It’s the first post-Jeff episode and, since the main action is all about his death and its effects on those who knew him, particularly Layla and Juliette, I think I’m going to get rid of the other storylines first, as a sort of supporting attraction. So: Deacon is intent on going ahead with his plan to become part-owner of a bar with his AA sponsor Frankie and rename it – oh God oh God oh God – The Beverly. As I’ve already heard much, much more about Beverly than I care to, and would be delighted if everyone on the show would shut the eff up about her and never mention her again, I propose instead to refer to the bar in the future using the name of a departed character I actually miss. So The Jeff it is. Rayna is, of course, sceptical but ultimately supportive, even if she must by now be privately thinking that while life with Mayor Teddy – who directs this week – might have had its, uh, challenges, he never pulled shit like this.
The Gunnar/Scarlett tour – already looking like a trainwreck and it hasn’t even started – needs a sound engineer. Fortunately, Gunnar’s sleeping with one: Erin, whose relationship with him is about as convincing as Scarlett’s with Dr Yoko. Gunnar is told by a couple of people to grow up, but he’s not going to, is he? And Scarlett’s had her extensions cut off. Meantime Avery is looking for somewhere to live, but eventually accepts an invitation to extend his stay chez Will, who is something of a good guy this week: as well as being a friend to Avery (who breaks down rather harrowingly), and singing a lullaby to Cadence (as predicted a few weeks ago by our friend Bill), he provides significant moral support to Layla, above and beyond the call of duty for an ex-spouse.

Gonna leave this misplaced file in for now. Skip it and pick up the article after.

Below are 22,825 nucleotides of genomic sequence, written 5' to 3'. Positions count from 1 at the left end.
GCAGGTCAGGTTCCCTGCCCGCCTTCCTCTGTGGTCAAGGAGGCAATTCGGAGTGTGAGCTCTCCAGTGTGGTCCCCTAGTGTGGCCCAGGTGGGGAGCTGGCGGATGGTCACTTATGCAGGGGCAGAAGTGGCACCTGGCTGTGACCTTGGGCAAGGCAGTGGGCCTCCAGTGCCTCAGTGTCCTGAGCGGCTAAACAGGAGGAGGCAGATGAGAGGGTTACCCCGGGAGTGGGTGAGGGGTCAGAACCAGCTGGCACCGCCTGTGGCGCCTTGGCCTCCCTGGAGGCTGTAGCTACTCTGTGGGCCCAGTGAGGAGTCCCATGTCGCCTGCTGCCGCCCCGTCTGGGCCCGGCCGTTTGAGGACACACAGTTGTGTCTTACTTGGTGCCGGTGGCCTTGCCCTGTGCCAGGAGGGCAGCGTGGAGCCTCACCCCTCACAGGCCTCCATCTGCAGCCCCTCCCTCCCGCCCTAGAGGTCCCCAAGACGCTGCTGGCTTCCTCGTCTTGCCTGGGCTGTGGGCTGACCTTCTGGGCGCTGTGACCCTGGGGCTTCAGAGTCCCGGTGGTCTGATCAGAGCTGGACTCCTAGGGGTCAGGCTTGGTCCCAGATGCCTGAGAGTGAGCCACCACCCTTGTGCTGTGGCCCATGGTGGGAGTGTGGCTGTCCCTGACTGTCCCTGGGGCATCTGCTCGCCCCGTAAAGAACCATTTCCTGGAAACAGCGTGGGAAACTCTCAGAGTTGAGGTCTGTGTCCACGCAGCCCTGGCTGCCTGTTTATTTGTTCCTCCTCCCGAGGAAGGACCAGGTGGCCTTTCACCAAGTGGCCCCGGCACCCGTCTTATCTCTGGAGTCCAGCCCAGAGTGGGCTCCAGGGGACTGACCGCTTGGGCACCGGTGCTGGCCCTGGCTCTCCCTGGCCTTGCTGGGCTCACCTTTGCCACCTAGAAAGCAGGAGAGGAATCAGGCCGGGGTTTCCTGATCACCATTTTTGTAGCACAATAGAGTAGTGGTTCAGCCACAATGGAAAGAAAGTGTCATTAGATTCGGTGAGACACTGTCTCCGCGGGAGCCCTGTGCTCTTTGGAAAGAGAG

Which brings me back to the main story of the week: Jeff’s death. And it’s striking just how viciously Layla is treated, once again, almost as if the writers have a private bet with each other. Jeff’s sister turns up, makes it clear to Layla – who is, at this point, numb with grief – that she won’t be welcome at the funeral, then kicks her out of the hotel room she was sharing with Jeff. Juliette’s advice to her – “You can get over him by pretending the two of you never happened!” is so staggeringly insensitive that one of her assistants is unable to conceal her shock. “What?” wonders Juliette. “That was great advice!” And although Colt saw what happened to Jeff, he’s discouraged from telling Layla, even after Juliette’s sieve-like memory is jolted into remembering the events on the rooftop. This seems remarkably cruel, as it means that Layla has to carry on believing that a man she thought to be in love with her killed himself. Well done, everyone. Well done.
Not for the first time, though, the episode belongs to Hayden Panettiere. I have of course said this plenty of times before, but I don’t think I can say it often enough: she was playing this role while actually suffering from postpartum depression in real life. And so, when Juliette finally agrees to enter rehab at the end of the episode, it also marks the point at which Panettiere takes a leave of absence from Nashville. I do, though, think it’s more than time for this storyline to conclude and for us to have, perhaps, a little fun; this was another wrenching episode.